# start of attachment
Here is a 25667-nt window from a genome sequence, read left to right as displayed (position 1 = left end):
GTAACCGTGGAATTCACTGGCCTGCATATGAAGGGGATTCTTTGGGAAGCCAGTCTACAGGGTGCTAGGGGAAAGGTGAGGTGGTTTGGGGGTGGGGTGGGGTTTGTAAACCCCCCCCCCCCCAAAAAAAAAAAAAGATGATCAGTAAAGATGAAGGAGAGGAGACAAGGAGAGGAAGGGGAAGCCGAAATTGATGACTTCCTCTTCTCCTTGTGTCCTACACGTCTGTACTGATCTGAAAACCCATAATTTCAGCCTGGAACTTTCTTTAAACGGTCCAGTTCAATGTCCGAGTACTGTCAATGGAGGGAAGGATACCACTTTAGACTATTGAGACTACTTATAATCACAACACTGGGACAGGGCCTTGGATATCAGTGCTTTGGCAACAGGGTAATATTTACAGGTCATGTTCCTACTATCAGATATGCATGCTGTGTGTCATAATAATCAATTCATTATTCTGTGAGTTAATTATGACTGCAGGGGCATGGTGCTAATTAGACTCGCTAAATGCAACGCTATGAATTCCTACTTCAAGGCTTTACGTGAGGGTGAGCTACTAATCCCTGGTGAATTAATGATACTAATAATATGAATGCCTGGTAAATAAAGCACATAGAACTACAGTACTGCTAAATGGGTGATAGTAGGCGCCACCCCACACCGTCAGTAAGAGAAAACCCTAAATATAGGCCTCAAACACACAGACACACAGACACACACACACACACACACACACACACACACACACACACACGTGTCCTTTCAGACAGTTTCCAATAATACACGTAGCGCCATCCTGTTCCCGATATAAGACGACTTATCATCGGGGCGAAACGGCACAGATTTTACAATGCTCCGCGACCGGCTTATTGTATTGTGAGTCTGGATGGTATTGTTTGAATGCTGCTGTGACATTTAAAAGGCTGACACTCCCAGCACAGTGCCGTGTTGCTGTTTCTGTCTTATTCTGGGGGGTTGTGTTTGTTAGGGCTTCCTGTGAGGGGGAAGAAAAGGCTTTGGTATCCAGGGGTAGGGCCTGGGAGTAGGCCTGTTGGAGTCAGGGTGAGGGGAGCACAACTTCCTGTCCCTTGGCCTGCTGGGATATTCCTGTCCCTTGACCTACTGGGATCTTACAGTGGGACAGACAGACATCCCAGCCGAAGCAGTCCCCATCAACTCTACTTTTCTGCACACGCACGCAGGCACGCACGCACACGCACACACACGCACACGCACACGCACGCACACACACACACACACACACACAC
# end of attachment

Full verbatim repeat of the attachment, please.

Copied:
Here is a 25667-nt window from a genome sequence, read left to right as displayed (position 1 = left end):
GTAACCGTGGAATTCACTGGCCTGCATATGAAGGGGATTCTTTGGGAAGCCAGTCTACAGGGTGCTAGGGGAAAGGTGAGGTGGTTTGGGGGTGGGGTGGGGTTTGTAAACCCCCCCCCCCCCAAAAAAAAAAAAAGATGATCAGTAAAGATGAAGGAGAGGAGACAAGGAGAGGAAGGGGAAGCCGAAATTGATGACTTCCTCTTCTCCTTGTGTCCTACACGTCTGTACTGATCTGAAAACCCATAATTTCAGCCTGGAACTTTCTTTAAACGGTCCAGTTCAATGTCCGAGTACTGTCAATGGAGGGAAGGATACCACTTTAGACTATTGAGACTACTTATAATCACAACACTGGGACAGGGCCTTGGATATCAGTGCTTTGGCAACAGGGTAATATTTACAGGTCATGTTCCTACTATCAGATATGCATGCTGTGTGTCATAATAATCAATTCATTATTCTGTGAGTTAATTATGACTGCAGGGGCATGGTGCTAATTAGACTCGCTAAATGCAACGCTATGAATTCCTACTTCAAGGCTTTACGTGAGGGTGAGCTACTAATCCCTGGTGAATTAATGATACTAATAATATGAATGCCTGGTAAATAAAGCACATAGAACTACAGTACTGCTAAATGGGTGATAGTAGGCGCCACCCCACACCGTCAGTAAGAGAAAACCCTAAATATAGGCCTCAAACACACAGACACACAGACACACACACACACACACACACACACACACACACACACACACGTGTCCTTTCAGACAGTTTCCAATAATACACGTAGCGCCATCCTGTTCCCGATATAAGACGACTTATCATCGGGGCGAAACGGCACAGATTTTACAATGCTCCGCGACCGGCTTATTGTATTGTGAGTCTGGATGGTATTGTTTGAATGCTGCTGTGACATTTAAAAGGCTGACACTCCCAGCACAGTGCCGTGTTGCTGTTTCTGTCTTATTCTGGGGGGTTGTGTTTGTTAGGGCTTCCTGTGAGGGGGAAGAAAAGGCTTTGGTATCCAGGGGTAGGGCCTGGGAGTAGGCCTGTTGGAGTCAGGGTGAGGGGAGCACAACTTCCTGTCCCTTGGCCTGCTGGGATATTCCTGTCCCTTGACCTACTGGGATCTTACAGTGGGACAGACAGACATCCCAGCCGAAGCAGTCCCCATCAACTCTACTTTTCTGCACACGCACGCAGGCACGCACGCACACGCACACACACGCACACGCACACGCACGCACACACACACACACACACACACAC